Everything you need to know about cashing checks payable to DBA

When dealing with money transfers between businesses, clients, and personal accounts, the finer details can seem insignificant but ultimately have a huge impact on what you can actually do and what you can’t.

In the case of “doing business as” (DBA) checks, cashing them can get complicated real fast due to issues relating to identifying where money is going and who is cashing a check.

If you think you’ll need to deal with DBA checks in the near future, here’s some helpful information to help you navigate the whole process.

There Are Differences Between Personal And Business Accounts

Business accounts are easily differentiated from personal accounts since they are accounts that represent a business entity rather than a specific individual. However, while figuring out the difference between the two is easy, interacting with each type can be very different.

In the event a business account represents a “sole proprietorship,” there really isn’t much of a difference between that and a personal account since the money that comes and goes from that account can be traced to whoever owns it.

When dealing with an LLC or similar multi-partnered setup, it’s much less clear who is benefitting from money transfers, so there are a lot of safeguards in place to prevent people from just quickly taking money out of business accounts. For instance, if someone writes out a check for you, but it’s in the name of the business you operate or represent, you can’t just put it in a personal account you own; you have to directly put it in a business account that’s identifiably related to what’s signed on the check.

Since there are multiple parties involved in business enterprises, it needs to be very clear on checks where money is coming from and very clear where it’s going, which is a process that’s typically more stringent than when it comes to personal accounts.

Cashing Checks Can Be Tricky, But Not Impossible

In terms of specifically cashing checks, you need to go through a somewhat more involved process before you can collect the money you’re looking for.

Simply going up to a teller and asking them to cash a dba name check is very rarely going to work. Each financial institution is different, but the vast majority of banks and credit unions don’t allow people to cash dba checks by default due to the high potential for theft.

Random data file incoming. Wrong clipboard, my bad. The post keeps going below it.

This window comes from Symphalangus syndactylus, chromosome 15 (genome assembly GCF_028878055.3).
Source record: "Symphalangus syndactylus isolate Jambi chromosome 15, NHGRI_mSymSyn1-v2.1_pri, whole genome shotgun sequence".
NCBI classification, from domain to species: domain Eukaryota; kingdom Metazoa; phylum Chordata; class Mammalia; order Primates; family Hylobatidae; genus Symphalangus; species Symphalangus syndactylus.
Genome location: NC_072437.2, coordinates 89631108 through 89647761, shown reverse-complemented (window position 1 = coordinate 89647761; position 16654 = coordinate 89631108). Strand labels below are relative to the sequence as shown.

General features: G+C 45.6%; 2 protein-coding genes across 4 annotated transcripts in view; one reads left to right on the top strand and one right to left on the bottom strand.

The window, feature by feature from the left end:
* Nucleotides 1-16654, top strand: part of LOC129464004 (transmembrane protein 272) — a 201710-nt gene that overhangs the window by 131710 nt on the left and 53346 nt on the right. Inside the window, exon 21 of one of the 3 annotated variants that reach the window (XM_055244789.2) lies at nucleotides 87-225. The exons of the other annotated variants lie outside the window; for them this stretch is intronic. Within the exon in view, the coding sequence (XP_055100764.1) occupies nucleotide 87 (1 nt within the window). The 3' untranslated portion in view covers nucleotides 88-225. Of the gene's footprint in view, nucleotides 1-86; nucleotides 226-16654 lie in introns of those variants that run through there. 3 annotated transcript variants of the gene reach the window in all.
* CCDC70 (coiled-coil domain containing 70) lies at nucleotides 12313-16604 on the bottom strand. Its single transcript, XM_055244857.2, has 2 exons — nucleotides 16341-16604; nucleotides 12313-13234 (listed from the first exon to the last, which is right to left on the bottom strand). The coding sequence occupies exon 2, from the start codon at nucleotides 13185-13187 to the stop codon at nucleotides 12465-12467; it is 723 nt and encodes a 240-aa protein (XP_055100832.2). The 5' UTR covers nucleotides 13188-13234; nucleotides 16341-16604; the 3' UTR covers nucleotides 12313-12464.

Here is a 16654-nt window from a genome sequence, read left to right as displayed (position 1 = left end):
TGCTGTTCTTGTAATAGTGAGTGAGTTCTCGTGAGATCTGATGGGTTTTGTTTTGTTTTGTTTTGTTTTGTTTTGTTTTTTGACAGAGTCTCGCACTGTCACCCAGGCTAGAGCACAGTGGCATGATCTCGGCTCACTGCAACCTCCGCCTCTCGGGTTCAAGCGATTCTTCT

That being said, there are ways you can essentially cash a check without having to literally cash one. The most popular method is to simply deposit a check into a designated business account and then withdraw the same amount of cash from it, assuming you’re allowed access to the account.

Alternatively, you can take advantage of various cash-checking services, which can be found in the form of independent businesses or at certain grocery and retail store chains. Cash-checking services accept both dba and regular checks, so getting money from them should be relatively hassle-free; however, it should be noted that these types of money services charge a sizable portion of a check’s amount as a fee. So, you’re going to get less money overall.

Check Endorsements Are Usually Necessary

In the event a financial institution is willing to cash a business check, you’ll need some way of proving your identity. Usually, this takes the form of signing the back of the check, declaring your official business title, and providing some form of official government ID.

Oftentimes though, banks will require people looking to cash business checks to officially become an authorized signer on an account. To do this, you’ll need to sign a card beforehand bearing your signature that will be referenced when you sign off on a dba check.

Figuring Out How to Cash A DBA Check

Businesses are hard enough to run when you don’t have to deal with a lot of red tape, but there are quite a few rules and regulations relating to dba checks for very legitimate security reasons. While inconvenient at times, it should put you at ease to know that cashing dba checks is very much possible; it just takes a little extra work.

 

 

Leave a Reply

Your email address will not be published.